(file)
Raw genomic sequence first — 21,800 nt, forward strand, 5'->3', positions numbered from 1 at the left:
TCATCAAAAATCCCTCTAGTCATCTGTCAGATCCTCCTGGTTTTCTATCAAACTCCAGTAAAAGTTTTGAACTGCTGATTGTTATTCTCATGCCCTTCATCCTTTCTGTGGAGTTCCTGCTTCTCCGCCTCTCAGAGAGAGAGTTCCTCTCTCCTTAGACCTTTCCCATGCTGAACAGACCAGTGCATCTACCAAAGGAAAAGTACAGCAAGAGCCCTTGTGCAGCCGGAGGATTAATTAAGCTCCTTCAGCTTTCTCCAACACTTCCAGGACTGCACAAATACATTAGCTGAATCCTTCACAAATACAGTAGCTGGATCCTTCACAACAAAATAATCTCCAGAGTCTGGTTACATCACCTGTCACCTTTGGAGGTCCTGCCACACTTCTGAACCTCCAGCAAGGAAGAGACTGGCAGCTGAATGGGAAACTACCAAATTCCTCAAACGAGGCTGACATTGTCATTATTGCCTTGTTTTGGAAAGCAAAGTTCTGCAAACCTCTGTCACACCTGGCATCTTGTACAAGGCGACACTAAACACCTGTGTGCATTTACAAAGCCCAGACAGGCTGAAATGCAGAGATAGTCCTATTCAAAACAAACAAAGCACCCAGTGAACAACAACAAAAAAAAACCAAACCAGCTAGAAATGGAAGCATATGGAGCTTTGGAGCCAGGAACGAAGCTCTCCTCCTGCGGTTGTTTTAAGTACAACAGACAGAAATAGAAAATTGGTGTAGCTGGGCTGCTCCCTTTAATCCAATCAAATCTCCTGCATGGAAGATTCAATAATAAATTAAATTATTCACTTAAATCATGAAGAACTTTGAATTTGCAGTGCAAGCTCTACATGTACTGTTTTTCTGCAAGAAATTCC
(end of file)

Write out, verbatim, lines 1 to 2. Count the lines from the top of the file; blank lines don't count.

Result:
Raw genomic sequence first — 21,800 nt, forward strand, 5'->3', positions numbered from 1 at the left:
TCATCAAAAATCCCTCTAGTCATCTGTCAGATCCTCCTGGTTTTCTATCAAACTCCAGTAAAAGTTTTGAACTGCTGATTGTTATTCTCATGCCCTTCATCCTTTCTGTGGAGTTCCTGCTTCTCCGCCTCTCAGAGAGAGAGTTCCTCTCTCCTTAGACCTTTCCCATGCTGAACAGACCAGTGCATCTACCAAAGGAAAAGTACAGCAAGAGCCCTTGTGCAGCCGGAGGATTAATTAAGCTCCTTCAGCTTTCTCCAACACTTCCAGGACTGCACAAATACATTAGCTGAATCCTTCACAAATACAGTAGCTGGATCCTTCACAACAAAATAATCTCCAGAGTCTGGTTACATCACCTGTCACCTTTGGAGGTCCTGCCACACTTCTGAACCTCCAGCAAGGAAGAGACTGGCAGCTGAATGGGAAACTACCAAATTCCTCAAACGAGGCTGACATTGTCATTATTGCCTTGTTTTGGAAAGCAAAGTTCTGCAAACCTCTGTCACACCTGGCATCTTGTACAAGGCGACACTAAACACCTGTGTGCATTTACAAAGCCCAGACAGGCTGAAATGCAGAGATAGTCCTATTCAAAACAAACAAAGCACCCAGTGAACAACAACAAAAAAAAACCAAACCAGCTAGAAATGGAAGCATATGGAGCTTTGGAGCCAGGAACGAAGCTCTCCTCCTGCGGTTGTTTTAAGTACAACAGACAGAAATAGAAAATTGGTGTAGCTGGGCTGCTCCCTTTAATCCAATCAAATCTCCTGCATGGAAGATTCAATAATAAATTAAATTATTCACTTAAATCATGAAGAACTTTGAATTTGCAGTGCAAGCTCTACATGTACTGTTTTTCTGCAAGAAATTCC